Note! Beginning in 2012, all notices from the CT Chapter Trails Committee are posted directly to the ATC trail updates page. Thru- and long distance-hikers are encouraged to check the ATC website for trail condition updates for the CT section of the AT. This includes changes to hiker services along the trail like store closings and changes to Post Office hours.
Rock stepping stones across Guinea Brook are no longer safe to use. Crossing Guinea Brook requires fording the brook or utilizing the blue blazed bypass trail.
The bypass trail is strongly recommended during periods of high water or icing.
Northbound, the bypass trail begins on CT Rt 4 and heads east approximately 0.25 miles then turns sharp left onto Old Sharon Rd (dirt) heading west approximately 0.25 miles back to the Appalachian Trail.
Hikers should use the "High-water Bypass Trail" which allows crossing the brook on a road bridge. The bypass is a blue blazed trail that follows CT Rt 4 and Old Sharon Roads. The total length is about 0.5 miles and allows crossing the brook on a highway bridge. The bypass starts and ends within 100 yrds on either side of the actual brook crossing. I am attaching a copy of the sign that will be posted (possibly as early as next week) on either side of the brook and on kiosks north and south of the crossing. There are two signs, one with a bypass trail description for northbounders and one for southbounders. Note: This bypass has been in existence for nearly 20 years and is regularly used for high water and icy conditions. The old stepping stones were only viable during the summer months of extreem low water.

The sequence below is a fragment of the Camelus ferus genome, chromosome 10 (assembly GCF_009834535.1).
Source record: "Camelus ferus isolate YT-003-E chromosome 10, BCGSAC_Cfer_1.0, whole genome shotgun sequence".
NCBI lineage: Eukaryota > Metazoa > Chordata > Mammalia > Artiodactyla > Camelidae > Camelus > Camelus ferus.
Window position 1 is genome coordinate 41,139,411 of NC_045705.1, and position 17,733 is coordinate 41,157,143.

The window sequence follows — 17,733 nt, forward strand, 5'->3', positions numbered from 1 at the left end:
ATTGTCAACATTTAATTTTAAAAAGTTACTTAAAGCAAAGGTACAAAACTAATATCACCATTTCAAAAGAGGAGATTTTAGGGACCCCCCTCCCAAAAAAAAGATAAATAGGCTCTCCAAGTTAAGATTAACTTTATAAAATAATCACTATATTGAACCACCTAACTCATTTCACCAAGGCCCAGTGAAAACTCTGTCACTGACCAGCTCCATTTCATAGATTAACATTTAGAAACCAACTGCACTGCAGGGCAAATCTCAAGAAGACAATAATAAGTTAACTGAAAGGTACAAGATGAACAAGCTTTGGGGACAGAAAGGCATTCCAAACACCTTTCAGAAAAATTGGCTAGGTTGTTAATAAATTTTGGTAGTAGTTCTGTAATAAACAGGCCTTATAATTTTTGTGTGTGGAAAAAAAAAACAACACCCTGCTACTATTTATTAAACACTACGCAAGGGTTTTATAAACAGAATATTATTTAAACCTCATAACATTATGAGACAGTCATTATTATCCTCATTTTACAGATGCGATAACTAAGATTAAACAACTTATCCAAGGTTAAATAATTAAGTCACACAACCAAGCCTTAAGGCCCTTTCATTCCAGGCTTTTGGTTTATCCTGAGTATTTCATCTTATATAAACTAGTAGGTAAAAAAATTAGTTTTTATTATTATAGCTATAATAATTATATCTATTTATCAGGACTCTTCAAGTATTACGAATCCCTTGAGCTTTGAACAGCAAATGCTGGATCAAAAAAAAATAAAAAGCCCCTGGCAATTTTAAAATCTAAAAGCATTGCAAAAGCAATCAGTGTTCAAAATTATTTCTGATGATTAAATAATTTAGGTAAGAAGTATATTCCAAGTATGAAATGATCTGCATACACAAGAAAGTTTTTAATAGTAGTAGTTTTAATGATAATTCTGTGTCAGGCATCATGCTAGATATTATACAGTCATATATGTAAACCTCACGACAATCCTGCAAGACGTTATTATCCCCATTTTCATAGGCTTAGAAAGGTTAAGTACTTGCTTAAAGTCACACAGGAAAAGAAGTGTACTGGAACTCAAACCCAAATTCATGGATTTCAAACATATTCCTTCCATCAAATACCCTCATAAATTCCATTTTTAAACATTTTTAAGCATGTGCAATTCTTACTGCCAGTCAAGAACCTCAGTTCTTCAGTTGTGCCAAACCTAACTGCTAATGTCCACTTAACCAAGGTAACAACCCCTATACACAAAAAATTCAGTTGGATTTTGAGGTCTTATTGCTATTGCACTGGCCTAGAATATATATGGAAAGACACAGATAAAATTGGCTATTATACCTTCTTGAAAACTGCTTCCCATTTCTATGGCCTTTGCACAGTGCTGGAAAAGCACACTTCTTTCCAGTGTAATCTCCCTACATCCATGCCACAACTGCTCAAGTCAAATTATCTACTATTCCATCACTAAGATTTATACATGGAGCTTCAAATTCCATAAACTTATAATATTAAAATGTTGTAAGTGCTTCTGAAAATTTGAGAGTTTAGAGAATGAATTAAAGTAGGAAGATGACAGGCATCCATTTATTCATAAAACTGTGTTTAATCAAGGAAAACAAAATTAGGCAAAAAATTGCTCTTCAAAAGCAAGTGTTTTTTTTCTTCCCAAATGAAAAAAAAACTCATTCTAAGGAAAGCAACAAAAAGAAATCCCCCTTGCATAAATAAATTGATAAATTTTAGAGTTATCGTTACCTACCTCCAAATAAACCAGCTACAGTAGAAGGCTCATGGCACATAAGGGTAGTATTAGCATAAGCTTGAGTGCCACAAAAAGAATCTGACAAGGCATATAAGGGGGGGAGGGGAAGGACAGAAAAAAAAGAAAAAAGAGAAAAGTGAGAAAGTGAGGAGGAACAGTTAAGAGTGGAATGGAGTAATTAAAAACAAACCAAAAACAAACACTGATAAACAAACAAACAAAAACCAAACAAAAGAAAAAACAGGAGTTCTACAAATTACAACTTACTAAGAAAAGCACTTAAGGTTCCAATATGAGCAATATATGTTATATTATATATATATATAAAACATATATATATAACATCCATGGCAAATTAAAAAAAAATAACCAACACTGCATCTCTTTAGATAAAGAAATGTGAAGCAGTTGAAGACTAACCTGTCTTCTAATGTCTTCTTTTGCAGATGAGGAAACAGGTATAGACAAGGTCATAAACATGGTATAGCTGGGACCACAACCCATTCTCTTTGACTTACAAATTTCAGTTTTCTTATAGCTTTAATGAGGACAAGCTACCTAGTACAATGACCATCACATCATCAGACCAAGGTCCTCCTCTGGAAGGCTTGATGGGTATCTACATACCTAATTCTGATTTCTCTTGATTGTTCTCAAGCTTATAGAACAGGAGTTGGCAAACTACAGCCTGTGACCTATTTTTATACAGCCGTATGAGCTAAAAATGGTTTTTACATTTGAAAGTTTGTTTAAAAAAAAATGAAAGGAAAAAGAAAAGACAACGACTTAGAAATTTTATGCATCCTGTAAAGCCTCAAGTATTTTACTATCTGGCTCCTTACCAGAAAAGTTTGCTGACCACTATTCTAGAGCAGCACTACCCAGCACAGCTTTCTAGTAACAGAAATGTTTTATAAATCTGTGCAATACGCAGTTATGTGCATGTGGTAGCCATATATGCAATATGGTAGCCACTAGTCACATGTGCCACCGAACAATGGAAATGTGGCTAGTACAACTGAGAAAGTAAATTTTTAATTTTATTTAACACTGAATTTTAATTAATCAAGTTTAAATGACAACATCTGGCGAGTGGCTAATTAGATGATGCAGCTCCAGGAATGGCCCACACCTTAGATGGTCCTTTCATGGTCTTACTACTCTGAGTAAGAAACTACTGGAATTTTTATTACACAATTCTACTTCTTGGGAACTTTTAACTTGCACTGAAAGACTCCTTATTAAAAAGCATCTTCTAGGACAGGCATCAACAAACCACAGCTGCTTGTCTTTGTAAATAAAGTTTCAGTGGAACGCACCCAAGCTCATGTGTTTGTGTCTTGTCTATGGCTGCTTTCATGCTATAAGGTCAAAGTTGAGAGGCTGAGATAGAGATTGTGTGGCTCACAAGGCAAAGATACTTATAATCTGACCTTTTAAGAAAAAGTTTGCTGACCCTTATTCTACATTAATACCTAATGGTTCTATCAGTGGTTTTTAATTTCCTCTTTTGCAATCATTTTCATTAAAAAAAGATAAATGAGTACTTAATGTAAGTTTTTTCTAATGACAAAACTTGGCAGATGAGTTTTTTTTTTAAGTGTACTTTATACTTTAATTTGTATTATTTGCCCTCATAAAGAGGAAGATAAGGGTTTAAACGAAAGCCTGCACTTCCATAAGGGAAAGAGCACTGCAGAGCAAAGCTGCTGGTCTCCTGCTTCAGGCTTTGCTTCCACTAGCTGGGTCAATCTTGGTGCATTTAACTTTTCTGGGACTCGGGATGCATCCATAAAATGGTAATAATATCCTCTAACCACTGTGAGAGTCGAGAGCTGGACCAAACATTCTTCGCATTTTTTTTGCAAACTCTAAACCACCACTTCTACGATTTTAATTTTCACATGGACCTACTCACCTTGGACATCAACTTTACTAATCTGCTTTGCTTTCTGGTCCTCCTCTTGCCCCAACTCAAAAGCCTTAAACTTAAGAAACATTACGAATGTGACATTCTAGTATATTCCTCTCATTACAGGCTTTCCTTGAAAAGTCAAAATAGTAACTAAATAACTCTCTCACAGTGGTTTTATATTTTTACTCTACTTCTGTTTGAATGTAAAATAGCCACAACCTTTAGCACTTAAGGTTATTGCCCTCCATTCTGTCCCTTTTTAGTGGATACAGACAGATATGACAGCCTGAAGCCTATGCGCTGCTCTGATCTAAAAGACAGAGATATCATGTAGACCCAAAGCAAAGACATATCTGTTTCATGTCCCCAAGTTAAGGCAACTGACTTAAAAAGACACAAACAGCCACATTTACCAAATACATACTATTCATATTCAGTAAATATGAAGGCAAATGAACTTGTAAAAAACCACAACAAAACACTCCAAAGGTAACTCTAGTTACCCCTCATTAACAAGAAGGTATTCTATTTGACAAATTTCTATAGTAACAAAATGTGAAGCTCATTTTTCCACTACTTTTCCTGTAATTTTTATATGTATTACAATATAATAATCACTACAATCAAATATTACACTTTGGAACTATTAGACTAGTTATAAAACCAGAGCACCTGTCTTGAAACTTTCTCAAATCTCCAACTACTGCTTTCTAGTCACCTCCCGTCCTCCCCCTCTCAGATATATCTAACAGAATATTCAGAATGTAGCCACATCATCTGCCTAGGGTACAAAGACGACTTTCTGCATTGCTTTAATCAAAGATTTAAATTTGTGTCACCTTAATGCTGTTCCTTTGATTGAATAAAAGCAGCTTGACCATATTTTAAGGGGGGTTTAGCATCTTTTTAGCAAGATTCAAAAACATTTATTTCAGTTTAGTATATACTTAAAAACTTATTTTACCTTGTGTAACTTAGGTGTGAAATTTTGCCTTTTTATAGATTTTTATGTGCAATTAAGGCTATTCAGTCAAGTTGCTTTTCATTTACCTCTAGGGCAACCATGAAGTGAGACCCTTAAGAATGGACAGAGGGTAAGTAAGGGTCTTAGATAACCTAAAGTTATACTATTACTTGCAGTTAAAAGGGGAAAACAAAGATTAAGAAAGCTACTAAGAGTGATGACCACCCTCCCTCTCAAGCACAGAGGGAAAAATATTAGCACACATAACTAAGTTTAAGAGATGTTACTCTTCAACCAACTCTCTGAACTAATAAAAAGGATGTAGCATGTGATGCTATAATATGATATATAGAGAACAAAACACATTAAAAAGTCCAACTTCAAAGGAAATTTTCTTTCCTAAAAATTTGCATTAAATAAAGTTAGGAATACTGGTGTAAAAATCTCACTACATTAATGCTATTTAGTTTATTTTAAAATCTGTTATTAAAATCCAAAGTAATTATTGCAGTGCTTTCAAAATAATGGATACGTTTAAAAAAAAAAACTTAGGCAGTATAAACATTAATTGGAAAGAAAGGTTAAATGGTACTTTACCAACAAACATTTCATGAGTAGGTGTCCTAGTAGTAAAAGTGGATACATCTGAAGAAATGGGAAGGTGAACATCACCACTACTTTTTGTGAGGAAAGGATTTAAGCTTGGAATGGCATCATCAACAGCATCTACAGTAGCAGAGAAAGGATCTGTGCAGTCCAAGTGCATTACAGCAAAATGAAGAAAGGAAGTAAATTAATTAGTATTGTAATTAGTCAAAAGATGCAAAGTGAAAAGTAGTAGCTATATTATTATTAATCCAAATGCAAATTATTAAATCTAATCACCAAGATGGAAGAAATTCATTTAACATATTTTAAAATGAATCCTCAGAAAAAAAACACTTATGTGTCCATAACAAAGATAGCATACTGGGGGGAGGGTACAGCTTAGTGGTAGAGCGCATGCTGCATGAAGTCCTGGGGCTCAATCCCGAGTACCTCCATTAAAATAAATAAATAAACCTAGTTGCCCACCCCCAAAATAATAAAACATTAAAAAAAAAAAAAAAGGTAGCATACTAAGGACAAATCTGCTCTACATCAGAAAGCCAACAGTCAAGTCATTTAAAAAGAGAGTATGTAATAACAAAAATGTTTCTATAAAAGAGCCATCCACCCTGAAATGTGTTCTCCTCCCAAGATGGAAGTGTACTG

Stepping stones at Guinea Brook Crossing have washed away. (11/21/11) There are no plans to replace the stones. (1/21/12) Use the "high water bypass" trail, or continue south on RT 4 to the Breadloaf Mountain parking area and take the blue-blazed trail to rejoin AT. (11/21/11)
The closure is in response to the limited size of the site, boundary issues, neighbor concerns, and environmental issues. The area beyond the spring is now managed as a revegetation area. The blue-blazed side trail to the spring will remain open and maintained. 8/14/09